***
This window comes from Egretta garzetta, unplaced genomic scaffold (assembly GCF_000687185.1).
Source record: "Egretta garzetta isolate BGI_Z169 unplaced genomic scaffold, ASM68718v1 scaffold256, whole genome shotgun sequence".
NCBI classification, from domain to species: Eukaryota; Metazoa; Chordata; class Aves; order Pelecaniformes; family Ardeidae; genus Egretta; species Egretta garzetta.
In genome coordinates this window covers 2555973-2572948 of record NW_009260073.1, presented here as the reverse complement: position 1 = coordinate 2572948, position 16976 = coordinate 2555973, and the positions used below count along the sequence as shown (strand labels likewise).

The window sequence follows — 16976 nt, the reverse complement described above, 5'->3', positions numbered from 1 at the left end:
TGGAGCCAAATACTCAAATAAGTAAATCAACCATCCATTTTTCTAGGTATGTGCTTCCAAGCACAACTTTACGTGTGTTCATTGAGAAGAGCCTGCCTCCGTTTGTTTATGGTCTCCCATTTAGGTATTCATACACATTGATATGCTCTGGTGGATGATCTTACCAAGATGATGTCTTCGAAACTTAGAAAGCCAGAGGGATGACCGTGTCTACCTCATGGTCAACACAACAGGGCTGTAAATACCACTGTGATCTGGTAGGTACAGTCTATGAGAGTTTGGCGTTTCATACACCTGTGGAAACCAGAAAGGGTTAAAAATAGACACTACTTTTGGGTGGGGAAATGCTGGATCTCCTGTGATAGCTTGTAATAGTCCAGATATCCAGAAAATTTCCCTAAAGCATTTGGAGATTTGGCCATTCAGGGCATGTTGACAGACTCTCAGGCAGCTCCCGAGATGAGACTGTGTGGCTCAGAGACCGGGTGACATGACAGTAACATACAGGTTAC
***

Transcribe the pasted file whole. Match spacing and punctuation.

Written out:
This window comes from Egretta garzetta, unplaced genomic scaffold (assembly GCF_000687185.1).
Source record: "Egretta garzetta isolate BGI_Z169 unplaced genomic scaffold, ASM68718v1 scaffold256, whole genome shotgun sequence".
NCBI classification, from domain to species: Eukaryota; Metazoa; Chordata; class Aves; order Pelecaniformes; family Ardeidae; genus Egretta; species Egretta garzetta.
In genome coordinates this window covers 2555973-2572948 of record NW_009260073.1, presented here as the reverse complement: position 1 = coordinate 2572948, position 16976 = coordinate 2555973, and the positions used below count along the sequence as shown (strand labels likewise).

The window sequence follows — 16976 nt, the reverse complement described above, 5'->3', positions numbered from 1 at the left end:
TGGAGCCAAATACTCAAATAAGTAAATCAACCATCCATTTTTCTAGGTATGTGCTTCCAAGCACAACTTTACGTGTGTTCATTGAGAAGAGCCTGCCTCCGTTTGTTTATGGTCTCCCATTTAGGTATTCATACACATTGATATGCTCTGGTGGATGATCTTACCAAGATGATGTCTTCGAAACTTAGAAAGCCAGAGGGATGACCGTGTCTACCTCATGGTCAACACAACAGGGCTGTAAATACCACTGTGATCTGGTAGGTACAGTCTATGAGAGTTTGGCGTTTCATACACCTGTGGAAACCAGAAAGGGTTAAAAATAGACACTACTTTTGGGTGGGGAAATGCTGGATCTCCTGTGATAGCTTGTAATAGTCCAGATATCCAGAAAATTTCCCTAAAGCATTTGGAGATTTGGCCATTCAGGGCATGTTGACAGACTCTCAGGCAGCTCCCGAGATGAGACTGTGTGGCTCAGAGACCGGGTGACATGACAGTAACATACAGGTTAC